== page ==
The Case for Participating in Decisions about Information Systems

Strategic Use of
Information Resources
Zara , a global retail and apparel manufacturer based in Arteixo, Spain, needed a dynamic business
model to keep up with the ever‐changing demands of its customers and industry. At the heart of its
model was a set of business processes and an information system that linked demand to manufacturing and manufacturing to distribution. The strategy at Zara stores was simply to have a continuous
fl ow of new products that were typically in limited supply. As a result, regular customers visited
their stores often—an average of 17 times a year whereas many retail stores averaged only four
times a year. When customers saw something they liked, they bought it on the spot because they
knew it would probably be gone the next time they visited the store. The result was a very loyal and
satisfi ed customer base and a wildly profi table business model.
How did Zara do it? It was possible in part because the company aligned its information system
strategy with its business strategy. Its corporate Web site gave some insight:
Zara ’ s approach to design is closely linked to our customers. A non‐stop fl ow of information from
stores conveys shoppers ’ desires and demands, inspiring our 200‐person strong creative team. 1
The entire process from factory to shop fl oor is coordinated from Zara ’ s headquarters by using
information systems. The point‐of‐sale (POS) system on the shop fl oor records the information from
each sale, and the information is transmitted to headquarters at the end of each business day. Using
a handheld device, the Zara shop managers also report daily to the designers at headquarters to let
them know what has sold and what the customers wanted but couldn ’ t fi nd. The information is used
to determine which product lines and colors should be kept and which should be altered or dropped.
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Copyright © 2016 John Wiley & Sons, Inc.
34 Strategic Use of Information Resources
The designers communicate directly with the production staff to plan for the incredible number of designs—more
than 30,000—that will be manufactured every year.2
The shop managers have the option to order new designs twice a week using handheld computers. Before ordering, they can use these devices to check out the new designs. Once an order is received at the manufacturing plant at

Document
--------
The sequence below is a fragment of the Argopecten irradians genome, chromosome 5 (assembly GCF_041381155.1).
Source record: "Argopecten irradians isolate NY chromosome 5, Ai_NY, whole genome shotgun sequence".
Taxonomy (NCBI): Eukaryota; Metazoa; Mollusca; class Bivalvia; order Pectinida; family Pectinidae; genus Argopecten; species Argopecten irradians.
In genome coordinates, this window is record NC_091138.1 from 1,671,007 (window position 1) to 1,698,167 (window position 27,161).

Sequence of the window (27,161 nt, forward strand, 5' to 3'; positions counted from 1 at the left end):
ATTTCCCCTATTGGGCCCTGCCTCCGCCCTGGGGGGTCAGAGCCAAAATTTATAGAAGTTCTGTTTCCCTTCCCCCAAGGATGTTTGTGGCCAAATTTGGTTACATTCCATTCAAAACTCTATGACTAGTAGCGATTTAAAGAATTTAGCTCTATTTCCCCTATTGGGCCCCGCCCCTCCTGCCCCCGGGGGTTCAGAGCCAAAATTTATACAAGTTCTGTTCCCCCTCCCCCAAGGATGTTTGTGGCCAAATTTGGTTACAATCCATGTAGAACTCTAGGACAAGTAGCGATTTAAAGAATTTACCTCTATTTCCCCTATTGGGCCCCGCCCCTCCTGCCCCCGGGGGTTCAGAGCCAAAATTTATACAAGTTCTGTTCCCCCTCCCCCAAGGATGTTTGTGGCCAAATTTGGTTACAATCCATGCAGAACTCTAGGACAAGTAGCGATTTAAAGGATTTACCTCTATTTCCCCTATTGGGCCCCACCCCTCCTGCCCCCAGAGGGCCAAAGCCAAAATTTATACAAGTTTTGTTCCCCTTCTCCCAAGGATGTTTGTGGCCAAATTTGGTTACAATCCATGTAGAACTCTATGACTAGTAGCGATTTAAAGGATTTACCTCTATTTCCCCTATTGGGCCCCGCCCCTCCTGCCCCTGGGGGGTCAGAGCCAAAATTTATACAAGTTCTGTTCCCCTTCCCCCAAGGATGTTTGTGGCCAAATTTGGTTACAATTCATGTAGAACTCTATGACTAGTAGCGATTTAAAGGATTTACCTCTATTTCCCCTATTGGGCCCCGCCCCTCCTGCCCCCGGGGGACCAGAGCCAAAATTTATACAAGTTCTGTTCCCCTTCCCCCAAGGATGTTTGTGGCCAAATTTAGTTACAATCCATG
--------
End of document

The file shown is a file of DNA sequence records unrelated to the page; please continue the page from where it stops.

headquarters, a large computer‐controlled piece of equipment calculates how to position patterns to minimize scrap
and cut up to 100 layers of fabric at a time. The cut fabric is then sent from Zara factories to external workshops for
sewing. The completed products are sent to distribution centers where miles of automated conveyor belts are used
to sort the garments and recombine them into shipments for each store. Zara’s Information Systems (IS) department
wrote the applications controlling the conveyors, often in collaboration with vendors of the conveyor equipment.
As the Zara example illustrates, innovative use of a firm’s information resources can provide it substantial
and sustainable advantages over competitors. Every business depends on IS, making its use a necessary resource
every manager must consider. IS also can create a strategic advantage for firms who bring creativity, vision, and
innovation to their IS use. The Zara case is an example. This chapter uses the business strategy foundation from
Chapter 1 to help general managers visualize how to use information resources for competitive advantage. This
chapter highlights the difference between simply using IS and using IS strategically. It also explores the use of
information resources to support the strategic goals of an organization.
The material in this chapter can enable a general manager to understand the linkages between business strategy
and information strategy on the Information Systems Strategy Triangle. General managers want to find answers to
questions such as: Does using information resources provide a sustainable and defendable competitive advantage?
What tools are available to help shape strategic use of information? What are the risks of using information resources
to gain strategic advantage?